The Holy Spirit, the giver of life
Almost everyone, other than hard-line atheists, agrees that there is some sort of Spirit that creates and governs the universe.
The Judeo-Christian faith goes beyond this vague realisation by personalising this creative force, and calling it the Holy Spirit. Christ further revealed that the Holy Spirit is part of the Godhead, and is the third Person of a triune nature of God.
The Holy Spirit creates, gives and renews life. I like it when St Paul says that the Holy Spirit searches everything, even the depths of God.
It is through the Holy Spirit that humanity gets an idea of God’s plans in creation. Christ refers to the Holy Spirit by titles such as the Advocate, the Comforter, the Teacher, and so on. Not only that, it is the Holy Spirit that convinces us about the futility of sin; that is, how things can never work out outside God’s plan.
The Church gives special attention to the Holy Spirit during Pentecost. That feast has its origins in Judaism.
The Festival of Weeks, also known as the Day of First Fruits, was a festival of joy and thanksgiving, celebrating the completion of the harvest season. Known as Shavuot, it was the second major feast of the Shalosh Regalim, the Three Pilgrimage Festivals, for which all able-bodied Jewish males were required to make a pilgrimage to the Temple in Jerusalem (Passover is the first one, Sukkot, or the Feast of the Tabernacles, the third).
The Festival of Weeks was, and still is, celebrated as a Sabbath, a rest day from ordinary labours and the calling of a holy convocation.
The feast took its name from the Lord’s specific command to the sons of Jacob that they were to count seven sevens of weeks (49 days) from the second day after Passover, and then on the “morrow”, a feast was to be observed (Leviticus 23:16). That brings the total number of days between the feasts to fifty—hence “Pentecost”, which in Greek means “fiftieth day”. And that is what Hellenistic Jews called the feast: Pentecost.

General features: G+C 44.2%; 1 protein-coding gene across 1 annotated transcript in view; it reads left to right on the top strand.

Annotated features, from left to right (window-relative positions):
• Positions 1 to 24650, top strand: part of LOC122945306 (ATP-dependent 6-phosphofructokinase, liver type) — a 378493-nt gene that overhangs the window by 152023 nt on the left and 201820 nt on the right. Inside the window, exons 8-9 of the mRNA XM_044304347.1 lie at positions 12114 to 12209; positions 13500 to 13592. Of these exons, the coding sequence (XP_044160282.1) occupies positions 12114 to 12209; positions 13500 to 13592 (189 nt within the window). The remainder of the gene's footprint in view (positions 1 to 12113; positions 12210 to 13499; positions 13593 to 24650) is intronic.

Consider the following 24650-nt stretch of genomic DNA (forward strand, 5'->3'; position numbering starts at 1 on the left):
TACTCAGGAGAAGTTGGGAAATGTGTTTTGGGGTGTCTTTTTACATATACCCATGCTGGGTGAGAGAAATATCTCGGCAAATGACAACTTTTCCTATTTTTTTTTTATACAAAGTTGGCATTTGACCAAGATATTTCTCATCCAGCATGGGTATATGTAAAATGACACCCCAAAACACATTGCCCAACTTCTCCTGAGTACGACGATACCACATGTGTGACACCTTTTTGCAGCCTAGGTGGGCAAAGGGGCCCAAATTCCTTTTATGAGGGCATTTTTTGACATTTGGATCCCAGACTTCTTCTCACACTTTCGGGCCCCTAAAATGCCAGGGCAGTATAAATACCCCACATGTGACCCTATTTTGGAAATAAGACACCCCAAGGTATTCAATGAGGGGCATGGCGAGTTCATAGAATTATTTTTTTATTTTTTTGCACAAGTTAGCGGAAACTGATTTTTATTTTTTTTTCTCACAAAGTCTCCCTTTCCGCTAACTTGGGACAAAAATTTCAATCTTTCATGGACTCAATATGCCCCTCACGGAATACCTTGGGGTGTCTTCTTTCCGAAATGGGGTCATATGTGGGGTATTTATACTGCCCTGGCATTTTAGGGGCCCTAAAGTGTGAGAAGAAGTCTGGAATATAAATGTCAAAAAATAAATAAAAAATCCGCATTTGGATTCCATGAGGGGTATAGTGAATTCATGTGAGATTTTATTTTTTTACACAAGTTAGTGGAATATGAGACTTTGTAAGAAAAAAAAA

On the occasion of the feast, the children of Israel would bring the first fruits of wheat to the Temple. They would wave sheaves back and forth, creating a loud noise like that of a mighty, rushing wind.
Jewish prophets, Jeremiah in particular, always promised that there would come a time when the Lord would give the people his Spirit to dwell in their hearts.
The Feast of Weeks, the Pentecost, of the Old Testament then is the festival which foreshadows the giving of the Holy Spirit. On Pentecost, fifty days after Jesus rose from the grave as the First Fruits of all who die, the Holy Spirit is given.
At the end of Luke’s gospel, Jesus tells the apostles to wait in Jerusalem until they were clothed with power from on high—the Holy Spirit.
But we must not forget that every Divine Service is a Pentecost. Mass is a Divine Service instituted by Christ to share with us his divine nature, hence the Word of God is preached and the Holy Spirit is given. When the Body and Blood of Christ is distributed, the Holy Spirit is given. And in the giving of the Holy Spirit, you have been made one with the Father and the Son for all eternity.
The Holy Spirit is probably the most hidden, most ordinary, of God’s gifts to creation. We hardly recognise its working in our lives, choosing to talk about luck or coincidences.
The Holy Spirit is at the centre of everything: driving, directing, renewing and fulfilling all things according to the plan of God in Christ. This is why Christ could tell his followers that when the Holy Spirit would come, it would “teach you all things and will remind you of everything I have said to you” (John 4:26).
In his eternal wisdom God left a crack in everything for the Holy Spirit to get in and unite all according to the purpose of God in Christ.
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